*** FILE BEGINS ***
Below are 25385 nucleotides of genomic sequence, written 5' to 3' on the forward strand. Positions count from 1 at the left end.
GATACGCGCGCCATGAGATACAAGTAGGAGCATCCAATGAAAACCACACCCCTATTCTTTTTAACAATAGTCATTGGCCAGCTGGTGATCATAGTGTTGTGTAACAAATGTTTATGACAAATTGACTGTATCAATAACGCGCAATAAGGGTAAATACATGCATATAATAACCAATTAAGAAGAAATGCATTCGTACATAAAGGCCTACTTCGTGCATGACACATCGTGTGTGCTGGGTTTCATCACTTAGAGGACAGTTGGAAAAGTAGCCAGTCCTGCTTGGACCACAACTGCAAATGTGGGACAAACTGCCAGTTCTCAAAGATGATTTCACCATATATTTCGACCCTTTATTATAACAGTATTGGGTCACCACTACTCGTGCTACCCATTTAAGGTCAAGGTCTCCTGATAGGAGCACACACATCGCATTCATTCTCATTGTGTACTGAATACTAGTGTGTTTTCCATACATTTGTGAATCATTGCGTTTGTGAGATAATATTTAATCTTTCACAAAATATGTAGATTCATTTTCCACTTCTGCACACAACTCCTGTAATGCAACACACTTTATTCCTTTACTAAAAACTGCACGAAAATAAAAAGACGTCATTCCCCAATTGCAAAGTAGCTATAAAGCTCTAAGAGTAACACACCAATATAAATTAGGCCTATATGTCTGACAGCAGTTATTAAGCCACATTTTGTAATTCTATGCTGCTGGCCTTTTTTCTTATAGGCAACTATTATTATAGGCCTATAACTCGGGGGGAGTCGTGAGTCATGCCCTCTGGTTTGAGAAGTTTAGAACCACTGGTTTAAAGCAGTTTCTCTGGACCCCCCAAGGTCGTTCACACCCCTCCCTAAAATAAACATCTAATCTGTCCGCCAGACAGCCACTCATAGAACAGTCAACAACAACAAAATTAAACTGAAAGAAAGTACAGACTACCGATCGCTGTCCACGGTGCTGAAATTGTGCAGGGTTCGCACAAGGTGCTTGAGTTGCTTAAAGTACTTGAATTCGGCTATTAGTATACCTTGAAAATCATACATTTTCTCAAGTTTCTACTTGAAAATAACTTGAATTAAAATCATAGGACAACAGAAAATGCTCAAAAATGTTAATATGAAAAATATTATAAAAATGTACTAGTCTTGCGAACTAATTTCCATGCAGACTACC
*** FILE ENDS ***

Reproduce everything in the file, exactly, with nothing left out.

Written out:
Below are 25385 nucleotides of genomic sequence, written 5' to 3' on the forward strand. Positions count from 1 at the left end.
GATACGCGCGCCATGAGATACAAGTAGGAGCATCCAATGAAAACCACACCCCTATTCTTTTTAACAATAGTCATTGGCCAGCTGGTGATCATAGTGTTGTGTAACAAATGTTTATGACAAATTGACTGTATCAATAACGCGCAATAAGGGTAAATACATGCATATAATAACCAATTAAGAAGAAATGCATTCGTACATAAAGGCCTACTTCGTGCATGACACATCGTGTGTGCTGGGTTTCATCACTTAGAGGACAGTTGGAAAAGTAGCCAGTCCTGCTTGGACCACAACTGCAAATGTGGGACAAACTGCCAGTTCTCAAAGATGATTTCACCATATATTTCGACCCTTTATTATAACAGTATTGGGTCACCACTACTCGTGCTACCCATTTAAGGTCAAGGTCTCCTGATAGGAGCACACACATCGCATTCATTCTCATTGTGTACTGAATACTAGTGTGTTTTCCATACATTTGTGAATCATTGCGTTTGTGAGATAATATTTAATCTTTCACAAAATATGTAGATTCATTTTCCACTTCTGCACACAACTCCTGTAATGCAACACACTTTATTCCTTTACTAAAAACTGCACGAAAATAAAAAGACGTCATTCCCCAATTGCAAAGTAGCTATAAAGCTCTAAGAGTAACACACCAATATAAATTAGGCCTATATGTCTGACAGCAGTTATTAAGCCACATTTTGTAATTCTATGCTGCTGGCCTTTTTTCTTATAGGCAACTATTATTATAGGCCTATAACTCGGGGGGAGTCGTGAGTCATGCCCTCTGGTTTGAGAAGTTTAGAACCACTGGTTTAAAGCAGTTTCTCTGGACCCCCCAAGGTCGTTCACACCCCTCCCTAAAATAAACATCTAATCTGTCCGCCAGACAGCCACTCATAGAACAGTCAACAACAACAAAATTAAACTGAAAGAAAGTACAGACTACCGATCGCTGTCCACGGTGCTGAAATTGTGCAGGGTTCGCACAAGGTGCTTGAGTTGCTTAAAGTACTTGAATTCGGCTATTAGTATACCTTGAAAATCATACATTTTCTCAAGTTTCTACTTGAAAATAACTTGAATTAAAATCATAGGACAACAGAAAATGCTCAAAAATGTTAATATGAAAAATATTATAAAAATGTACTAGTCTTGCGAACTAATTTCCATGCAGACTACC